As new internet of things devices appear to enter the market almost daily, it would appear that consumers’ appetite for new tech is healthy. However, Gartner has predicted that this may not be the case when it comes to more traditional gadgets, with smartphone sales set for a significant fall.
According to Gartner, the worldwide shipment of these devices is set to drop by 3.7% in 2019, as consumers reach “a threshold for new technologies”.
It has been widely reported that smartphone sales have begun to stall, after sales declined for the first time ever in 2018, falling 1.7% in the second quarter of 2019.
However, this is only set to get worse. Sales of smartphones are predicted to decline by 3.2% in 2019, which would be the worst decline the market has ever seen, with smartphone sales reaching a “tipping point”.
This is is not limited to smartphones. While global shipments of PCs shipments grew 1.5% in the second quarter of 2019, “unclear external economic issues” have led Gartner to predict that for the whole of 2019, shipments will be down 1.5% on 2018.
However, the consumer PC market is predicted to decline by 9.8% this year, reducing its share of the total market to less than 40%.
This is set to continue over the next five years, with an increase in the lifetimes of consumer PCs leading to 10 million fewer device replacements through 2023. Business PCs are also predicted to decline by 3.9% in 2020 after three years of growth.
Why are smartphone sales slowing?
Since Apple first launched the iPhone in 2007, the pace of innovation in the smartphone market has been rapid, both in terms of power and design.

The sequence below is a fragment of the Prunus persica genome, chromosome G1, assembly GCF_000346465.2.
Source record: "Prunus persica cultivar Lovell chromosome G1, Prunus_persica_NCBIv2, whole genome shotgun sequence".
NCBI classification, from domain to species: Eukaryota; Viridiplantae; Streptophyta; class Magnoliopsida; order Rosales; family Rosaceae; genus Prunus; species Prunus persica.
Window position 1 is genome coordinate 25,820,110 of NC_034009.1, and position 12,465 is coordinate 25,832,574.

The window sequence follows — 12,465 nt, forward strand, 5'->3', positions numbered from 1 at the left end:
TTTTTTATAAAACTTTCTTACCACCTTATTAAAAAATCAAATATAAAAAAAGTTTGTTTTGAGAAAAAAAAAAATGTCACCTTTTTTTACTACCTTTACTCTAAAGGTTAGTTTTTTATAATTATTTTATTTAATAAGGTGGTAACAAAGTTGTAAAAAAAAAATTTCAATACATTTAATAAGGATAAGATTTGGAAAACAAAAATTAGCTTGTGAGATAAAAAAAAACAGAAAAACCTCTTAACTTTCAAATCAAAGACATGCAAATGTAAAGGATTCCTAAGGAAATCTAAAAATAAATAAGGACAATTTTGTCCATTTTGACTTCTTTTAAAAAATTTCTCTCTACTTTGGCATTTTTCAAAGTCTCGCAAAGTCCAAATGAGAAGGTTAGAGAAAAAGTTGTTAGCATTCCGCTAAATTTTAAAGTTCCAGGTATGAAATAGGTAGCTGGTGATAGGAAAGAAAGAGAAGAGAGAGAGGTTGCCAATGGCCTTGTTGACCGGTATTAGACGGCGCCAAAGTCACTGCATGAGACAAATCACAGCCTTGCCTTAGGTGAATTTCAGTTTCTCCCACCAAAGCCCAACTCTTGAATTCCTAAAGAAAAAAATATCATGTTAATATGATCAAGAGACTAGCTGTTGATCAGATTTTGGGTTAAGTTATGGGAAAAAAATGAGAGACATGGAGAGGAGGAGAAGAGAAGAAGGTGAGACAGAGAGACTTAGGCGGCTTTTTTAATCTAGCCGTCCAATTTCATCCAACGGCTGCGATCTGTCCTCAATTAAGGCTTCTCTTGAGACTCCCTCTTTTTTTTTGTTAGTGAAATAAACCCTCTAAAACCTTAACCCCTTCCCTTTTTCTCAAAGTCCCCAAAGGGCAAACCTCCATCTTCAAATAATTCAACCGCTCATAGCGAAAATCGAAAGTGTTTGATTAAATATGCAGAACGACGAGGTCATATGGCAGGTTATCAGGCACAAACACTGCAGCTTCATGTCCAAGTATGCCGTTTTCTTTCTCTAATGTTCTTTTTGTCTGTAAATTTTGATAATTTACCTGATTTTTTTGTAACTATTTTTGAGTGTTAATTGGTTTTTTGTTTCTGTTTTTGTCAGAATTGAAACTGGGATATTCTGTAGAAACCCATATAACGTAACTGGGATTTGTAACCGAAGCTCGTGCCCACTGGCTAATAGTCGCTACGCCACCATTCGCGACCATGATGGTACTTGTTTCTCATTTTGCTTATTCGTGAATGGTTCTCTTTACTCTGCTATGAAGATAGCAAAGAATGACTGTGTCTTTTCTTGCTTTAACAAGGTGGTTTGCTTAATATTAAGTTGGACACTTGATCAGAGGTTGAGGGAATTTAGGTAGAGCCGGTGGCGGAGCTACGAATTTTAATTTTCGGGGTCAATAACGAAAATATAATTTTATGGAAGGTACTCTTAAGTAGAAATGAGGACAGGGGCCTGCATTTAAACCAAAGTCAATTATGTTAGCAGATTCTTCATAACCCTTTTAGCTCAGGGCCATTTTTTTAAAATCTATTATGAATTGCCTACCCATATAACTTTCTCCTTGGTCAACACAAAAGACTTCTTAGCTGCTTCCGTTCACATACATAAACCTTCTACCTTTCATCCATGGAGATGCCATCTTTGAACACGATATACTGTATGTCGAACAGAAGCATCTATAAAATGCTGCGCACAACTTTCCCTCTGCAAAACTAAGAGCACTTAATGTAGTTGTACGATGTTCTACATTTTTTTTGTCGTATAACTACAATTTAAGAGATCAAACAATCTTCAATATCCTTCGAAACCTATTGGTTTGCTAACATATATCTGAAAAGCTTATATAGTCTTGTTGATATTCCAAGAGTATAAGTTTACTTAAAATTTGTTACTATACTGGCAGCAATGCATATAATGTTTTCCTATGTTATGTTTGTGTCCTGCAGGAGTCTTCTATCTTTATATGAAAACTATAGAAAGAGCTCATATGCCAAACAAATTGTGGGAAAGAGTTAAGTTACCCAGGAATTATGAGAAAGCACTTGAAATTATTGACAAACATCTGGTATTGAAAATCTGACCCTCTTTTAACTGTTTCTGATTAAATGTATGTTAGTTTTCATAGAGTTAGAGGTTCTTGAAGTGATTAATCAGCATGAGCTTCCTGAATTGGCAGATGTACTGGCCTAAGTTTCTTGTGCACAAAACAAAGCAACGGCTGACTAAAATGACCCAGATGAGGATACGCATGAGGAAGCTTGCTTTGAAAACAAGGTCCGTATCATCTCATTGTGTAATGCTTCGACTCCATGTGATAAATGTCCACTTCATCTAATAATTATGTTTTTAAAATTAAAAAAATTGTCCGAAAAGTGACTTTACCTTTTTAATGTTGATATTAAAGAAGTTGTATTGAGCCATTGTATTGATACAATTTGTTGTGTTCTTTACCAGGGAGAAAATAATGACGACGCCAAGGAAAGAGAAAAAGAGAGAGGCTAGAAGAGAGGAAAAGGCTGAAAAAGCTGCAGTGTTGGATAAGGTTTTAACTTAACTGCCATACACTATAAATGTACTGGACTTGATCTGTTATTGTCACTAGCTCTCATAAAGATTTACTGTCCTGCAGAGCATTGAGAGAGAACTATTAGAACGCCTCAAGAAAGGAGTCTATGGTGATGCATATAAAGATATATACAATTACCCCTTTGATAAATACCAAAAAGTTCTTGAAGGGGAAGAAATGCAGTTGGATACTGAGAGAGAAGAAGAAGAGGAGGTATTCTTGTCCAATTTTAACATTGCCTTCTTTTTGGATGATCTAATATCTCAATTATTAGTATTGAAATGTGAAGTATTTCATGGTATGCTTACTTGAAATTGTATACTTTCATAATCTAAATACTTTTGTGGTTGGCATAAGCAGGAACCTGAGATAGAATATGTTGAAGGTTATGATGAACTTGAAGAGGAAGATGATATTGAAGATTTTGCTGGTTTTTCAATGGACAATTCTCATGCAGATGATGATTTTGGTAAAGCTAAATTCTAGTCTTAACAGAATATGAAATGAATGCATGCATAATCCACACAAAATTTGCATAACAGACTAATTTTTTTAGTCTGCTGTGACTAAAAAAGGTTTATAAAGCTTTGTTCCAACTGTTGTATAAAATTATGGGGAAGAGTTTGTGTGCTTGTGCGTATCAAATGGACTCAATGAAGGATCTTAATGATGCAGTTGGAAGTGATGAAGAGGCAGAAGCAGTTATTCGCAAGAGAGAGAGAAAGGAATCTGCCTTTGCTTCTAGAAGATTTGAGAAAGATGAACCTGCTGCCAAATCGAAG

However, the pace of innovation in the smartphone market is now widely acknowledged to be slowing, with most models now adhering to a similar design, and any variations, such as folding screens, failing to take off as of yet.
According to Gartner the lifetimes of premium phones continue to extend through 2019, meaning while it was once the norm to upgrade smartphones every two years or less, users are now more willing to hold onto their devices, causing smartphone sales to decline.
With the rise of environmentally conscious consumers, and a growing awareness of the problem of e-waste, the speed at which consumers replace handsets appears to be slowing. Apple recently announcing its independent repair programme, making it easier for iPhone owners to repair rather than replace, and a growth in a “make-do-and-mend” attitude may be on the cards.
Ranjit Atwal, senior research director at Gartner believes that the attraction of new technology in these particular markets is falling:
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“This is due to consumers holding onto their phones longer, given the limited attraction of new technology. Unless the devices provide significant new utility, efficiency or experiences, users do not necessarily want to upgrade their phones.”
When it comes to PCs, the technology enjoyed a brief increase in 2018, as sales grew for the first time in six years in the second quarter, however, quickly began to decline once more. Some have attributed this to a shortage in central processing units, particularly Intel’s, while others have pointed to the US-China trade war, with many hardware components manufactured in China.
Similarly, tablet sales have also experienced a decline. In 2018, The Verge reported that sales of tablets had fallen for 15 quarters, dropping by 5m in the second quarter of 2018. According to TechCrunch, this could be due to the growth in larger smartphone screens, a lack of innovative features, or the fact that consumers tend to leave devices at home, meaning they are less likely to break or be replaced.
Atwal believes that PC and tablet manufacturers will have to rethink their business strategies to contend with “uncertainty”:
“There is no doubt the PC landscape is changing. The consumer PC market requires high-value products that can meet specific consumer tasks, such as gaming. Likewise, PC vendors are having to cope with uncertainty from potential tariffs and Brexit disruptions. Ultimately, they need to change their business models to one based on annual service income, rather than the peaks and troughs of capital spending.